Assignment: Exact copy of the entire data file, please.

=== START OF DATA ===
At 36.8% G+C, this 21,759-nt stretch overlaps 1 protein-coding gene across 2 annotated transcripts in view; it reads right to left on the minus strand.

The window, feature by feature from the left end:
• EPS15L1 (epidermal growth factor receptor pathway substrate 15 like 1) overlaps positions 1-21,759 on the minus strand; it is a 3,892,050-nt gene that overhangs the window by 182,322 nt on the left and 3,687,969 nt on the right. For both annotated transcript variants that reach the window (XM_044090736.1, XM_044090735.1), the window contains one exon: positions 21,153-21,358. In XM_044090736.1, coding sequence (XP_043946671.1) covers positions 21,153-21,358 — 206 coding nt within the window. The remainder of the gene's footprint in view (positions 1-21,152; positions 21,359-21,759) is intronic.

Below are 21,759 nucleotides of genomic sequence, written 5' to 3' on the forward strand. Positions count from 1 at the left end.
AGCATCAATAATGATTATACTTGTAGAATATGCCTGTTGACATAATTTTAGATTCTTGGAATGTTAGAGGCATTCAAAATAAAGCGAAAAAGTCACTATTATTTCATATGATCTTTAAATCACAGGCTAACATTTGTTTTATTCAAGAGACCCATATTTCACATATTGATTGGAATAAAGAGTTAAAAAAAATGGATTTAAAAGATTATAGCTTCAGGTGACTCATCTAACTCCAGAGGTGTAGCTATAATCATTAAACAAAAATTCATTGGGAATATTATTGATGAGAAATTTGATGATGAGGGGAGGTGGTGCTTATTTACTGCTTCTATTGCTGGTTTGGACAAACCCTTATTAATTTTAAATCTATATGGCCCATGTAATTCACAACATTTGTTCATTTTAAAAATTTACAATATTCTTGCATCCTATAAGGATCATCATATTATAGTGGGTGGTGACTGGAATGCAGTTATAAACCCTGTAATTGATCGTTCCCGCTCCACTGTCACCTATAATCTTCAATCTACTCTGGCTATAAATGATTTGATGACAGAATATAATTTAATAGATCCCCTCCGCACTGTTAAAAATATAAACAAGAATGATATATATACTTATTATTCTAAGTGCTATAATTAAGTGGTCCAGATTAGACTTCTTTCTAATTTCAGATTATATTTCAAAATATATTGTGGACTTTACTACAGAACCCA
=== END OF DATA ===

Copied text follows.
At 36.8% G+C, this 21,759-nt stretch overlaps 1 protein-coding gene across 2 annotated transcripts in view; it reads right to left on the minus strand.

The window, feature by feature from the left end:
• EPS15L1 (epidermal growth factor receptor pathway substrate 15 like 1) overlaps positions 1-21,759 on the minus strand; it is a 3,892,050-nt gene that overhangs the window by 182,322 nt on the left and 3,687,969 nt on the right. For both annotated transcript variants that reach the window (XM_044090736.1, XM_044090735.1), the window contains one exon: positions 21,153-21,358. In XM_044090736.1, coding sequence (XP_043946671.1) covers positions 21,153-21,358 — 206 coding nt within the window. The remainder of the gene's footprint in view (positions 1-21,152; positions 21,359-21,759) is intronic.

Below are 21,759 nucleotides of genomic sequence, written 5' to 3' on the forward strand. Positions count from 1 at the left end.
AGCATCAATAATGATTATACTTGTAGAATATGCCTGTTGACATAATTTTAGATTCTTGGAATGTTAGAGGCATTCAAAATAAAGCGAAAAAGTCACTATTATTTCATATGATCTTTAAATCACAGGCTAACATTTGTTTTATTCAAGAGACCCATATTTCACATATTGATTGGAATAAAGAGTTAAAAAAAATGGATTTAAAAGATTATAGCTTCAGGTGACTCATCTAACTCCAGAGGTGTAGCTATAATCATTAAACAAAAATTCATTGGGAATATTATTGATGAGAAATTTGATGATGAGGGGAGGTGGTGCTTATTTACTGCTTCTATTGCTGGTTTGGACAAACCCTTATTAATTTTAAATCTATATGGCCCATGTAATTCACAACATTTGTTCATTTTAAAAATTTACAATATTCTTGCATCCTATAAGGATCATCATATTATAGTGGGTGGTGACTGGAATGCAGTTATAAACCCTGTAATTGATCGTTCCCGCTCCACTGTCACCTATAATCTTCAATCTACTCTGGCTATAAATGATTTGATGACAGAATATAATTTAATAGATCCCCTCCGCACTGTTAAAAATATAAACAAGAATGATATATATACTTATTATTCTAAGTGCTATAATTAAGTGGTCCAGATTAGACTTCTTTCTAATTTCAGATTATATTTCAAAATATATTGTGGACTTTACTACAGAACCCA